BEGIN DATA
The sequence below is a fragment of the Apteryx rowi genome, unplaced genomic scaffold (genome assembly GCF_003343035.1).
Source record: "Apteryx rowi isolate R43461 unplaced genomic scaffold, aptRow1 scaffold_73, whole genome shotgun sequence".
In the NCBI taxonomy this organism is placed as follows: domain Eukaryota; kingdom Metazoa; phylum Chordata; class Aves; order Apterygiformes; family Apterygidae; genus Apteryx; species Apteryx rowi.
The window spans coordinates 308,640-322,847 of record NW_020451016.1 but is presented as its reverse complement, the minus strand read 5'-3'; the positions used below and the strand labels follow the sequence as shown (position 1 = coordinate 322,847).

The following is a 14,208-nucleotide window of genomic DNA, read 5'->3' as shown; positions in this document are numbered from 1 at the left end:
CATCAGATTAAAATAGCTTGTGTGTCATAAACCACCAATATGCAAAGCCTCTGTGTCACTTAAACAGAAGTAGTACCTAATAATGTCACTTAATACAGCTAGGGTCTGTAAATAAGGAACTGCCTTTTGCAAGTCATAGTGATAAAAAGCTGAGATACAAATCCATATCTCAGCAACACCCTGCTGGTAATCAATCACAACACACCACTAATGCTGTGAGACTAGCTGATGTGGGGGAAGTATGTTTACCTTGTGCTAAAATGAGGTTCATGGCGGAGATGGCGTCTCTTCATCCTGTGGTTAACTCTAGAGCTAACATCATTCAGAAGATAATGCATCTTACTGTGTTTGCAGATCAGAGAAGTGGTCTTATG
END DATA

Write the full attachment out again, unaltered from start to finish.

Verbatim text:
The sequence below is a fragment of the Apteryx rowi genome, unplaced genomic scaffold (genome assembly GCF_003343035.1).
Source record: "Apteryx rowi isolate R43461 unplaced genomic scaffold, aptRow1 scaffold_73, whole genome shotgun sequence".
In the NCBI taxonomy this organism is placed as follows: domain Eukaryota; kingdom Metazoa; phylum Chordata; class Aves; order Apterygiformes; family Apterygidae; genus Apteryx; species Apteryx rowi.
The window spans coordinates 308,640-322,847 of record NW_020451016.1 but is presented as its reverse complement, the minus strand read 5'-3'; the positions used below and the strand labels follow the sequence as shown (position 1 = coordinate 322,847).

The following is a 14,208-nucleotide window of genomic DNA, read 5'->3' as shown; positions in this document are numbered from 1 at the left end:
CATCAGATTAAAATAGCTTGTGTGTCATAAACCACCAATATGCAAAGCCTCTGTGTCACTTAAACAGAAGTAGTACCTAATAATGTCACTTAATACAGCTAGGGTCTGTAAATAAGGAACTGCCTTTTGCAAGTCATAGTGATAAAAAGCTGAGATACAAATCCATATCTCAGCAACACCCTGCTGGTAATCAATCACAACACACCACTAATGCTGTGAGACTAGCTGATGTGGGGGAAGTATGTTTACCTTGTGCTAAAATGAGGTTCATGGCGGAGATGGCGTCTCTTCATCCTGTGGTTAACTCTAGAGCTAACATCATTCAGAAGATAATGCATCTTACTGTGTTTGCAGATCAGAGAAGTGGTCTTATG